Ah, the mighty green bean.
It’s one of the quickest – and most prolifically – growing vegetables you will find. Although green beans are packed with tons of health benefits, including fiber and plenty of vitamins and minerals, it’s easy to get sick of them over time.
Luckily, there are several methods of preserving green beans at home. You will not only be able to enjoy your green beans in the off-season, but you won’t feel guilty about not being able to eat them all up now, too.
Freezing Green Beans
One of the most common methods of preserving green beans is to freeze them. In fact, frozen green beans are better for you than any other type of green beans (with the exception of raw beans, of course).
This is because freezing the beans helps to preserve their nutrition content even when they need to be stored for a long period of time.
To make sure you are storing highly nutritious beans, you need to blanch them first. This sounds complicated but is actually quite easy.
To blanch your beans, simply dunk them in boiling water. Let them boil for about three minutes, and then freeze them – this will ensure that they retain their color, texture, and vitamins after they have been frozen.
You can freeze your green beans after blanching by simply stashing them in freezer-safe containers. However, if you don’t want them to clump together, I recommend freezing them individually on a cookie sheet first. Once they have frozen (this will take about 12 hours) you can put the separate beans in a container and freeze in bulk.
Make Dilly Beans
Dilly beans, also known as pickled green beans, are delicious to eat fresh out of the jar. They can also be added to salads or stir-fries for a unique spin on a classic dish.
Dilly beans can be made out of yellow, purple, and of course, green varieties of beans. You can use sprigs of fresh dill or dried dill – whatever you have on hand will work.
Here’s a quick recipe for making dilly beans.
Sterilize your canning jars and leave them in hot water until you are ready to use them. Then, fill a water bath canner with water and bring it to a boil.
While you are doing this, you should wash and trim your beans. Pack them into pint jars. Then, add ⅓ tsp crushed red pepper, 12 tsp mustard seeds, and ½ tsp dill seeds. You can also add some garlic to taste.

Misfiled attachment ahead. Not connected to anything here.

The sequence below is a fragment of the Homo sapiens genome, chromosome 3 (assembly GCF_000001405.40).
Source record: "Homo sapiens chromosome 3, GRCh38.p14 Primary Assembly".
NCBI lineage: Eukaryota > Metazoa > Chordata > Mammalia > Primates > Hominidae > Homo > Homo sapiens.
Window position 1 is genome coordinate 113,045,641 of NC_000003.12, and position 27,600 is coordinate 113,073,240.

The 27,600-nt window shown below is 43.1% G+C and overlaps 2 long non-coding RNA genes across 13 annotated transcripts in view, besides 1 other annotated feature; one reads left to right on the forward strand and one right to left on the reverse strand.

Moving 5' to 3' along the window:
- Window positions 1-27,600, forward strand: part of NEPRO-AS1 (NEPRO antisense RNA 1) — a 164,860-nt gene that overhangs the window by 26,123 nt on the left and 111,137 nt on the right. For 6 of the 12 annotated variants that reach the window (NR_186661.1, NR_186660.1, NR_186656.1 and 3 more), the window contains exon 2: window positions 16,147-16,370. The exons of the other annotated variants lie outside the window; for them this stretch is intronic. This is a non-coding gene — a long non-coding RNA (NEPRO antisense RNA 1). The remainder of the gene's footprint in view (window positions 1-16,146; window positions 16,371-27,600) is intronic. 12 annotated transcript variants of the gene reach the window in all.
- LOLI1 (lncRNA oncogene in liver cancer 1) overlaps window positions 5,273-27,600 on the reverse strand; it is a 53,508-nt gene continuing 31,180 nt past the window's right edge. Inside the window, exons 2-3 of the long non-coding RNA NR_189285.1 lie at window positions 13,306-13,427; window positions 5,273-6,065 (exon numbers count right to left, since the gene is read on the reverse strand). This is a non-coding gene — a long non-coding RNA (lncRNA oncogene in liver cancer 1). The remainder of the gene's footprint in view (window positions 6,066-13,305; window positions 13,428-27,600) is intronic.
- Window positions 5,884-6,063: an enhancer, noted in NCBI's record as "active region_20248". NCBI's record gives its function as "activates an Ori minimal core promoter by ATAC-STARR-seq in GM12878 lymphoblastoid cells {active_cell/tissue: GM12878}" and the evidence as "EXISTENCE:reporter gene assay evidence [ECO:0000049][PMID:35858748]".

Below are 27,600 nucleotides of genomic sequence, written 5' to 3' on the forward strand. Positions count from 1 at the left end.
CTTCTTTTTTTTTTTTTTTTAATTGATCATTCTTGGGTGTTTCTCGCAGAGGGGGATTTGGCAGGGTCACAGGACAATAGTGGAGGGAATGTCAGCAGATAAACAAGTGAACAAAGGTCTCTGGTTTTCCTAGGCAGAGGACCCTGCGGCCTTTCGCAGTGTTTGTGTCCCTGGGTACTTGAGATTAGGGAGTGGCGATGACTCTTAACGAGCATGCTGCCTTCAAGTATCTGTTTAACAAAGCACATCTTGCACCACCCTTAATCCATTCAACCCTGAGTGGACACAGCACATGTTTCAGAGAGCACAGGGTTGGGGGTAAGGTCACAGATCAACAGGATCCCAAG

Combine equal parts (5 cups of each is recommended) vinegar and water in a large saucepan. Once this has heated, add ½ cup of pickling salt. Once the mixture has been borough tot a mobile, you can pour the liquid over the beans, allowing half an inch of headspace to remain.
You will process the jars in a water bath canner for about 5 minutes. Remove the jars from the canner and allow them to cool for 24 hours.
Don’t want to go through the entire time-consuming process of water bath canning your green beans? Not a problem. You can just stick them in the refrigerator instead. Just make sure you let them sit for at least 24 hours so that they develop their full flavor first.
Ferment Your Green Beans
Fermenting green beans is a fantastic method of preserving green beans that will serve you well. Fermented green beans are rich in nutritious probiotics, and you really don’t need any fancy equipment to get started.
All you need to do is dissolve two teaspoons of non-iodized salt in three cups of filtered water. After washing your green beans, pack them into a canning jar. Make sure they are packed in tightly. Pour your brine over the top of the green beans, ensuring that they are totally covered.
Cover up the jar loosely with a lid, placing it on a tiny plate to catch the overflow. Leave the jar at room temperature for up to two days. After about 24 hours has gone by, you’ll notice that there are some bubbles in your jars. You might also notice a refreshing sour scent. This is a good sign that the beans are fermenting!
After the beans have begun to ferment, you can transfer the jar to your refrigerator. Generally, the door is the best spot as it will allow a bit of warmth to reach your beans.
Fermented beans are generally ready about one or two weeks after you make them. You can also store them for the long term – just make sure you move the jar to a cooler section of the refrigerator.
Dry Green Beans
You can easily dry green beans in order to preserve them without refrigeration or freezing. Also known as “leather britches” in the southern portions of the United States, dried green beans keep indefinitely and can be dehydrated easily.